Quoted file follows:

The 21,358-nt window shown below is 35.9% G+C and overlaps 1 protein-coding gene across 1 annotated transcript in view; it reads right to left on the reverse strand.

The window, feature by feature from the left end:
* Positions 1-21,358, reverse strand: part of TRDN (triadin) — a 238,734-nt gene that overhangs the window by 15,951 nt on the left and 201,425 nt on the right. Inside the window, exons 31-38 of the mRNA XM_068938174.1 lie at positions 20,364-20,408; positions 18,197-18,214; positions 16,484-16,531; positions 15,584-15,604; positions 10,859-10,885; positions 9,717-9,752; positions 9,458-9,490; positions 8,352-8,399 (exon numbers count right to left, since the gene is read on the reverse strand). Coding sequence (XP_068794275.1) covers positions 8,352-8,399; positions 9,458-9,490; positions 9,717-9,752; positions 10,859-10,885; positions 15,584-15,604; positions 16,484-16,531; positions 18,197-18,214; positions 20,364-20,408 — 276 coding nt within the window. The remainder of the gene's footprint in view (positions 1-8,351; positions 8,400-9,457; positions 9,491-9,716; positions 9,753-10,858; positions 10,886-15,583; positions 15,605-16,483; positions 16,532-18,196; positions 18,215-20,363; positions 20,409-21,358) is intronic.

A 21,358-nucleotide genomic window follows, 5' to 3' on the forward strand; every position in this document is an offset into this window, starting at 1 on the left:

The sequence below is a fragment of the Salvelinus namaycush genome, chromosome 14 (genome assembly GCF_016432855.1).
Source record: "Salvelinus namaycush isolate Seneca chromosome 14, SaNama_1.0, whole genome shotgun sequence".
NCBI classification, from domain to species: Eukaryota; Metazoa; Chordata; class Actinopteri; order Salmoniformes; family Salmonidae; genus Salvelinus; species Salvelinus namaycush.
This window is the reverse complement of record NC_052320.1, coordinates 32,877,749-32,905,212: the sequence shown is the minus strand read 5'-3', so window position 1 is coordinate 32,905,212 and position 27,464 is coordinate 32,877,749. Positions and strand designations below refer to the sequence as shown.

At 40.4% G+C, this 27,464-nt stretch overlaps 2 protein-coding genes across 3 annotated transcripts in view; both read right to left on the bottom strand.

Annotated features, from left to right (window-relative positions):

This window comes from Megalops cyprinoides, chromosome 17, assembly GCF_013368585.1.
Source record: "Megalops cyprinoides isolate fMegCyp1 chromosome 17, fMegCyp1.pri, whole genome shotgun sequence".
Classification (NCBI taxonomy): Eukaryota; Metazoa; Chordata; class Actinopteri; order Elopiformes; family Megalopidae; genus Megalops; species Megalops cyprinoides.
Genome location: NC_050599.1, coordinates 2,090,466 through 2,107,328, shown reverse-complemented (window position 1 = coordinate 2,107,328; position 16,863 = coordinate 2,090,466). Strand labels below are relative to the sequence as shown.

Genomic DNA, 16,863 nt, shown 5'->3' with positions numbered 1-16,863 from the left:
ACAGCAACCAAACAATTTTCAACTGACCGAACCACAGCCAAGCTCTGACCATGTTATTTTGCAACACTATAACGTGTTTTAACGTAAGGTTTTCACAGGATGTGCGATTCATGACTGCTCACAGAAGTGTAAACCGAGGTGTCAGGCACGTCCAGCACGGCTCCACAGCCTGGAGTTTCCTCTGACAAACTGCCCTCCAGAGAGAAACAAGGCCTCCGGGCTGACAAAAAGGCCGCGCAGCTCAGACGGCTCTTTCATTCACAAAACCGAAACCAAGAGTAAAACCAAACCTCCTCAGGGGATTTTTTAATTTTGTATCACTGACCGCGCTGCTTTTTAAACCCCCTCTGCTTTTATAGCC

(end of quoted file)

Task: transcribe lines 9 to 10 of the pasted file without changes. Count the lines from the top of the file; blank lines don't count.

At 40.4% G+C, this 27,464-nt stretch overlaps 2 protein-coding genes across 3 annotated transcripts in view; both read right to left on the bottom strand.

Annotated features, from left to right (window-relative positions):